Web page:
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Gut. 2002 Feb;50(2):241-7.

Pentoxifylline downregulates profibrogenic cytokines and procollagen I expression in rat secondary biliary fibrosis.

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1
Department of Gastroenterology, University Hospital Benjamin Franklin, Free University of Berlin, Germany.

Abstract

BACKGROUND:

The trisubstituted methylxanthine derivative pentoxifylline inhibits hepatic stellate cell proliferation and collagen synthesis in vitro. The antifibrotic effect of pentoxifylline in a suitable in vivo model of chronic liver fibrogenesis remains to be tested.

METHODS:

Groups of adult rats (n=20-23) received oral pentoxifylline at a dose of 8 mg/kg/day from week 1 to week 6, and 16 mg/kg/day from week 1 to week 6 or week 4 to week 6 after complete bile duct occlusion. Animals who underwent sham operation that received 16 mg/kg/day pentoxifylline and untreated rats with bile duct occlusion alone served as controls. After six weeks, animals were sacrificed and parameters of fibrogenesis determined.

RESULTS:

Bile duct occlusion caused portal cirrhosis with a 10-fold increased hepatic collagen content in the absence of inflammation or necrosis. This was accompanied by an 11-fold elevated serum aminoterminal procollagen III peptide (PIIINP). The drug induced a dramatic eightfold downregulation of procollagen I mRNA, and suppression of the fibrogenic factors transforming growth factor beta1 and connective tissue growth factor by 60-70%. However, profibrogenic tissue inhibitor of metalloproteinase 1 (TIMP-1) mRNA was increased twofold, resulting in only a moderate decrease in liver collagen, fibrosis score, and PIIINP.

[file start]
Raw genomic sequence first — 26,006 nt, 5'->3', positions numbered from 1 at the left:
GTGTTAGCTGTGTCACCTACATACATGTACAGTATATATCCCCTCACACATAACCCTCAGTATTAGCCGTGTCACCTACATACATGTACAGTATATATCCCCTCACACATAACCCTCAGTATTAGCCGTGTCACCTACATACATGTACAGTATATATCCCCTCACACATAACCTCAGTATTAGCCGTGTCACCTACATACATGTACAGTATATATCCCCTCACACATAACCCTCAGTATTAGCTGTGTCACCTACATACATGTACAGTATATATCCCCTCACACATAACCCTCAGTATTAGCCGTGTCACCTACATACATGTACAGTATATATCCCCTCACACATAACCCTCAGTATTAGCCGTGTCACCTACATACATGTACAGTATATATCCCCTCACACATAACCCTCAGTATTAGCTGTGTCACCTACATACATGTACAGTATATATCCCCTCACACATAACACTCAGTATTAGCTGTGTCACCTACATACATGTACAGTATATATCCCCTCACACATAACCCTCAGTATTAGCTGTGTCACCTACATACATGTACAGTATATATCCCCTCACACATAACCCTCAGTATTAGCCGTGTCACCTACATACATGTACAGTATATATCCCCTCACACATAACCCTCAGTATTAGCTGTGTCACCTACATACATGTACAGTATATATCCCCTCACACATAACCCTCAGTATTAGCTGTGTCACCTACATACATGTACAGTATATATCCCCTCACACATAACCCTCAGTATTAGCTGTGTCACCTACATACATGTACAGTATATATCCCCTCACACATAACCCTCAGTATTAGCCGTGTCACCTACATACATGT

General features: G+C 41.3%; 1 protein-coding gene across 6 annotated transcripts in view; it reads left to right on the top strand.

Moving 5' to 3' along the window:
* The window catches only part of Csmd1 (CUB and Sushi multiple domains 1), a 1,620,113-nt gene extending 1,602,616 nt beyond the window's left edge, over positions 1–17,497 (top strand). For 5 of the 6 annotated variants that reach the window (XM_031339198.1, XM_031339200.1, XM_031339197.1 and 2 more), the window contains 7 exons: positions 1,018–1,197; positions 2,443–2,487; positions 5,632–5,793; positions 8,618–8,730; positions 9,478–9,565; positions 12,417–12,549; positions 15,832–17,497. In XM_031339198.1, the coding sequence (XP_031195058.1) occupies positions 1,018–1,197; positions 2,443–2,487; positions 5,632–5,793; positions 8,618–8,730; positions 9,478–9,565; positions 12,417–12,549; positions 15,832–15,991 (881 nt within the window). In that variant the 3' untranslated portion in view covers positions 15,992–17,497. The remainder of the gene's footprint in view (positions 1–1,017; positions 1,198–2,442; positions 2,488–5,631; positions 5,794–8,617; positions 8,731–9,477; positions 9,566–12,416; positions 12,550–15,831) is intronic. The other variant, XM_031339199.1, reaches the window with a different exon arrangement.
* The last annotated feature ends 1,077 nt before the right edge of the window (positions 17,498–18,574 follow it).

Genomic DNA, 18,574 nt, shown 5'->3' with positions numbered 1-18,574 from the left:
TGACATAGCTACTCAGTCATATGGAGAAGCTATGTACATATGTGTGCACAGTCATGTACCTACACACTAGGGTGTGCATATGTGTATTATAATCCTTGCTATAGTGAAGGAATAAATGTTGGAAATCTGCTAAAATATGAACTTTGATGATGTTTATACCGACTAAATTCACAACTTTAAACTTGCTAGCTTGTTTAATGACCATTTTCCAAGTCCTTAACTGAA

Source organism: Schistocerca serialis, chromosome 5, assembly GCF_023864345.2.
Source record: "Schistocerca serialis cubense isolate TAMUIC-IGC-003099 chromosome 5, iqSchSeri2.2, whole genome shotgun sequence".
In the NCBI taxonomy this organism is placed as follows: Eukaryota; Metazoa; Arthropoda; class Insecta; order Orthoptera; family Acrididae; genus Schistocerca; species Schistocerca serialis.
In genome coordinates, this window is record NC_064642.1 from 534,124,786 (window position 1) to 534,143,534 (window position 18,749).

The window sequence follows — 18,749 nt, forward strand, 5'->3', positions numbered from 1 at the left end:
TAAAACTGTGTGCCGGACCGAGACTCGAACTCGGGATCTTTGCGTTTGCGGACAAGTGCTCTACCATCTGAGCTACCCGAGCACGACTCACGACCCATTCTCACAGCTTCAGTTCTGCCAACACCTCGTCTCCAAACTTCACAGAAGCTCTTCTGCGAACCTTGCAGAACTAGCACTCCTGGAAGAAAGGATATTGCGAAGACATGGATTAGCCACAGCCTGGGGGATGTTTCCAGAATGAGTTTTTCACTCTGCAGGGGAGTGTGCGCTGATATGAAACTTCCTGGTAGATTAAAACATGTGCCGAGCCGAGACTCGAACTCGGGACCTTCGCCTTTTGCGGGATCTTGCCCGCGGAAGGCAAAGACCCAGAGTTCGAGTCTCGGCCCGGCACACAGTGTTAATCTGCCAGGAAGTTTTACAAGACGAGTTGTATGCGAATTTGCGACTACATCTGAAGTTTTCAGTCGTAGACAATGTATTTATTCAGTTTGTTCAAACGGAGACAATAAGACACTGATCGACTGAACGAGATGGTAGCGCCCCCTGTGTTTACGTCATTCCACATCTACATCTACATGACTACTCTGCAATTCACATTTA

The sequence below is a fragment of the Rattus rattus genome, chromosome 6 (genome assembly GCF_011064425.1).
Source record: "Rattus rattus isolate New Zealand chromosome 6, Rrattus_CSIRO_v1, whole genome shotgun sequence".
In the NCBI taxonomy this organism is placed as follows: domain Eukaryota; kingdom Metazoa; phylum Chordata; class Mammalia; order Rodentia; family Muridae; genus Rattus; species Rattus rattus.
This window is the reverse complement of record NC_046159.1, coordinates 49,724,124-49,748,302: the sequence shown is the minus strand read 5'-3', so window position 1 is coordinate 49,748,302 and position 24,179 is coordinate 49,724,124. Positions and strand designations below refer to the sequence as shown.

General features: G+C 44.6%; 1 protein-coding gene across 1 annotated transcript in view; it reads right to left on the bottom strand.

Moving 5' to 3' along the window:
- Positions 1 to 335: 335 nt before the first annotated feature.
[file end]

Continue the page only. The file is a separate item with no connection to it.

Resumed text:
CONCLUSIONS:

We conclude that targeting pentoxifylline to the fibrogenic cells, thereby avoiding upregulation of TIMP-1, could become a potent antifibrogenic tool in chronic liver disease.

PMID:
11788567
PMCID:
PMC1773098
[Indexed for MEDLINE]
Free PMC Article
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